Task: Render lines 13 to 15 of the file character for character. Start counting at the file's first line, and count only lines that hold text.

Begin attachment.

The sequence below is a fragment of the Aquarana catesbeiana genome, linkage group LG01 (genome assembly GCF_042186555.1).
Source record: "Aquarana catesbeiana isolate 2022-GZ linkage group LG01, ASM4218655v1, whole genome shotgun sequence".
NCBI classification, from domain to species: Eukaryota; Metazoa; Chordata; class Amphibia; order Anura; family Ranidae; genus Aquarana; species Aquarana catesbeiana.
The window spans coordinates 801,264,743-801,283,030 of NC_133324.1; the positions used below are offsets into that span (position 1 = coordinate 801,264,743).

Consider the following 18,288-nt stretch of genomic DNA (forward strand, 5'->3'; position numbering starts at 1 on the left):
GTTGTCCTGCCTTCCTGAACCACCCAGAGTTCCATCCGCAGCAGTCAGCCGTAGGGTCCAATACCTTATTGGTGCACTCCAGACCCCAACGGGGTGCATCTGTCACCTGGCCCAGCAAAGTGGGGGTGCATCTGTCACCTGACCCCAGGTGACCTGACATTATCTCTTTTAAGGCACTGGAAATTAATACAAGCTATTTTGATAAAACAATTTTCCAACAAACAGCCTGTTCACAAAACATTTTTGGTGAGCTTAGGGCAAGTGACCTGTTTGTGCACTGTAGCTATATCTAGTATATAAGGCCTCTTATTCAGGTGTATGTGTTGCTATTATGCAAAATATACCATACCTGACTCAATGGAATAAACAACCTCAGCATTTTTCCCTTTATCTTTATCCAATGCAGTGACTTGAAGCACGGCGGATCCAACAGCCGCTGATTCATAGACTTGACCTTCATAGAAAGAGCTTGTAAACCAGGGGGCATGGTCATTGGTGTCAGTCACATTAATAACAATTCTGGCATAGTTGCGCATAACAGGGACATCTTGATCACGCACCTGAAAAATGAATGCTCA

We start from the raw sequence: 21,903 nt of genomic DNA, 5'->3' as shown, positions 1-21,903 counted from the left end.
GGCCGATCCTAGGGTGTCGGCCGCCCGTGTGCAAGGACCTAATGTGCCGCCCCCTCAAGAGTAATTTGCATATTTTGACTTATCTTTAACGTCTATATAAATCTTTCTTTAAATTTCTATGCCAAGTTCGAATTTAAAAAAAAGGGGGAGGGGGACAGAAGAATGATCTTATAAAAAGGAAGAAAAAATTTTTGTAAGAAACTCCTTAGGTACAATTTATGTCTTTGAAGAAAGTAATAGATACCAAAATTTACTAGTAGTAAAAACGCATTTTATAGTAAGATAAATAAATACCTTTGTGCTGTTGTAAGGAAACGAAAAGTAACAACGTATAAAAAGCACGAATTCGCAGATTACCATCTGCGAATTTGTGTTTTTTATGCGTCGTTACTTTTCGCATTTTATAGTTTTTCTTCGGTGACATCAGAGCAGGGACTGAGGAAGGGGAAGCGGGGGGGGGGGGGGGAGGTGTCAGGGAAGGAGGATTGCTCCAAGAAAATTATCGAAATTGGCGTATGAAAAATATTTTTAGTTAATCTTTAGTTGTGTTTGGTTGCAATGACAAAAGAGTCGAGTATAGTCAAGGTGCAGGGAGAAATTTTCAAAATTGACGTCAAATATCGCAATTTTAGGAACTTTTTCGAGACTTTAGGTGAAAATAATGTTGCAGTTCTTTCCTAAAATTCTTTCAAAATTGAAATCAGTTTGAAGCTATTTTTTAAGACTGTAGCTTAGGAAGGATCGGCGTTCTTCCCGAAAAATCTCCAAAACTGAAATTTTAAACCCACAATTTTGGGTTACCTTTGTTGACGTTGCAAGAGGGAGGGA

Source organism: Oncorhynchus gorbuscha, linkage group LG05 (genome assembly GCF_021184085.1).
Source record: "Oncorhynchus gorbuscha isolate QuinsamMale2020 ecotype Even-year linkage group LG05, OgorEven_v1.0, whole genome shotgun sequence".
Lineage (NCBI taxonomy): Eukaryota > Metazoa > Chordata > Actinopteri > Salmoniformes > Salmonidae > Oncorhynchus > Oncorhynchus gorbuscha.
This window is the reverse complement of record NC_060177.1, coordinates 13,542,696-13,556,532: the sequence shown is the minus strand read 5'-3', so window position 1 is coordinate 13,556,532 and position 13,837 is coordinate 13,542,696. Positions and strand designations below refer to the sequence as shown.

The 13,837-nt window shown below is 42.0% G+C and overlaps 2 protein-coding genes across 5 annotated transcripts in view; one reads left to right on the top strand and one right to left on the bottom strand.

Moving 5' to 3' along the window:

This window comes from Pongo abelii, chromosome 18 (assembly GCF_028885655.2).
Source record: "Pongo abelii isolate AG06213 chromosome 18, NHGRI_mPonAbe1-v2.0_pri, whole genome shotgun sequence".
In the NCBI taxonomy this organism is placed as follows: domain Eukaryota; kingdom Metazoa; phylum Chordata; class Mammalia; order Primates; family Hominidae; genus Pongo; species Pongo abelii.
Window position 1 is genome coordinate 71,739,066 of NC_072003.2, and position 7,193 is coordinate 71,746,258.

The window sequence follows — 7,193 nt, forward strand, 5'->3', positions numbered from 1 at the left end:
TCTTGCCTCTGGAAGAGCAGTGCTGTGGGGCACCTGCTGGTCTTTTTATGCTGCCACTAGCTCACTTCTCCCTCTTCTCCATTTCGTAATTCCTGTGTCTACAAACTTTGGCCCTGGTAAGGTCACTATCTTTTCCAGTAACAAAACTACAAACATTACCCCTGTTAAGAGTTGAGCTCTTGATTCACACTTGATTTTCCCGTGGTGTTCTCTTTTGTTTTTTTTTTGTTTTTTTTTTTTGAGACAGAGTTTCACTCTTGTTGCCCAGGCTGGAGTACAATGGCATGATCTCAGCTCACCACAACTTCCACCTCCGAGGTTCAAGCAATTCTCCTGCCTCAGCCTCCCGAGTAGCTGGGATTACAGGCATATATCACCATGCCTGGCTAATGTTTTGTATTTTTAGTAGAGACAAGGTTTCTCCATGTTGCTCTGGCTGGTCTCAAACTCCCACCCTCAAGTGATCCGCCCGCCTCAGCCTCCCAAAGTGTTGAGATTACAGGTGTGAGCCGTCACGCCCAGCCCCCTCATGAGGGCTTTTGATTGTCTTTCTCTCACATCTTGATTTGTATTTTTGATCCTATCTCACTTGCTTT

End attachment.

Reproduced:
The 13,837-nt window shown below is 42.0% G+C and overlaps 2 protein-coding genes across 5 annotated transcripts in view; one reads left to right on the top strand and one right to left on the bottom strand.

Moving 5' to 3' along the window:

This window comes from Pongo abelii, chromosome 18 (assembly GCF_028885655.2).